In the area of classification and measurement, although IFRS 9 has already been issued, the IASB has agreed that it can be amended to address constituent concerns and FASB differences. Generally, most equity securities are to be measured at fair value with changes reflected in net income. The joint FASB and IASB Boards have tentatively agreed that, for debt instruments, there will be three possible categories:

  1. A financial asset can be reported using the amortized cost method if the business strategy is to hold the asset to collect contractual cash flows; that is, if cash flows are solely payments of principal and interest on the principal amount outstanding;
  2. Where the debt investment is held for sale while also collecting contractual cash flows, the interest is recognized in net income, while the financial asset is recorded at fair value with changes in fair value recognized in other comprehensive income.
  3. Any other debt investments would be recorded at fair value with changes recognized in net income.

For the impairment topic, the Boards jointly issued a Supplementary Document to their individual Exposure Drafts: Financial Instruments: Impairment in January, 2011. Intended to improve transparency and identify losses sooner, the proposal still raised issues on complexity, practicality and timing. Consequently, after further deliberations, tentative decisions reached in May, 2012 call for a “three-bucket” approach for classifying debt instruments based on deterioration of credit quality. Moving away from the “incurred cost” method of determining impairment, which tends to focus on historical assessments and can impede recognition, a forward looking “expected loss” approach would be used. All debt investments would generally start in Bucket 1. When a loss event is expected within twelve months, the total lifetime expected losses would be recognized. At this point, the asset is moved either to Bucket 2 when financial assets are evaluated as a group, or Bucket 3 when financial assets are evaluated individually. In all cases, lifetime expected losses are reflected.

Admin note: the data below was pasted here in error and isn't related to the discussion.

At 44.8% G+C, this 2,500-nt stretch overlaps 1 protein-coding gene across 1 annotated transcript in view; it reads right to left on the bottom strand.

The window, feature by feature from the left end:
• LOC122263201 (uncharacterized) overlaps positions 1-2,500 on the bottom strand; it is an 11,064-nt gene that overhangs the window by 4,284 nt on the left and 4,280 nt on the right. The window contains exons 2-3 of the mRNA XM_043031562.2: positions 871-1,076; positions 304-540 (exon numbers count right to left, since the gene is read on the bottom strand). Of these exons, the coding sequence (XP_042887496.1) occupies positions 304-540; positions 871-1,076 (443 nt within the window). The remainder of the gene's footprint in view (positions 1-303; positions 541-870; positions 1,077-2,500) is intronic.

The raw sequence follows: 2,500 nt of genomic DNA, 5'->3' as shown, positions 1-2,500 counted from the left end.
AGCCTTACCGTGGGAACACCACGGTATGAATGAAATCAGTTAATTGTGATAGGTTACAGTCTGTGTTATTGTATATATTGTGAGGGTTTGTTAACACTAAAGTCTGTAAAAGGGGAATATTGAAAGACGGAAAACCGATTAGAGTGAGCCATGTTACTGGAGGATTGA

The IASB Exposure Draft on Hedging, issued in December, 2010, stated that “The objective of hedge accounting is to represent in the financial statements the effect of an entity’s risk management activities that use financial instruments to manage exposures arising from particular risks that could affect profit or loss.” This objective has proven much easier to describe than to attain. Current GAAP accounting can result in mismatching in some cases, where the investment gains or losses are recorded on the income statement, while the hedging gains or losses get posted to stockholders equity through comprehensive income.

In part to address IFRS differences from US GAAP, the FASB issued a Discussion Paper in February, 2011 to assess whether the IASB approach would be a better place to start in the hedging area. Indicative of the limited relevance to private companies, only two of the 71 comment letters were from this sector. The primary issue raised by them related to interest rate swaps, which private companies use to mitigate interest rate risk arising from variable rate long-term loans. The constituents did not feel that hedge accounting would be useful in this context. Conversely, in the public arena, with the recent $2 billion hedging failure by JP Morgan Chase, the call for better oversight is heightened. The regulatory issue may focus around whether the hedge was used appropriately for the conventional purpose of managing risk, or was a speculative, profit motivated investment. But the accounting Boards will likely be analyzing how best the evolving standards can report such transactions in either case.

In a related area, the joint Boards considered their differing positions on the financial statement presentation of offsetting financial assets and liabilities, where IFRS is more restrictive than US GAAP as to when offsetting is allowed. While not coming to agreement on the accounting, the Boards did institute common disclosures in December, 2011, so that users can make them comparable.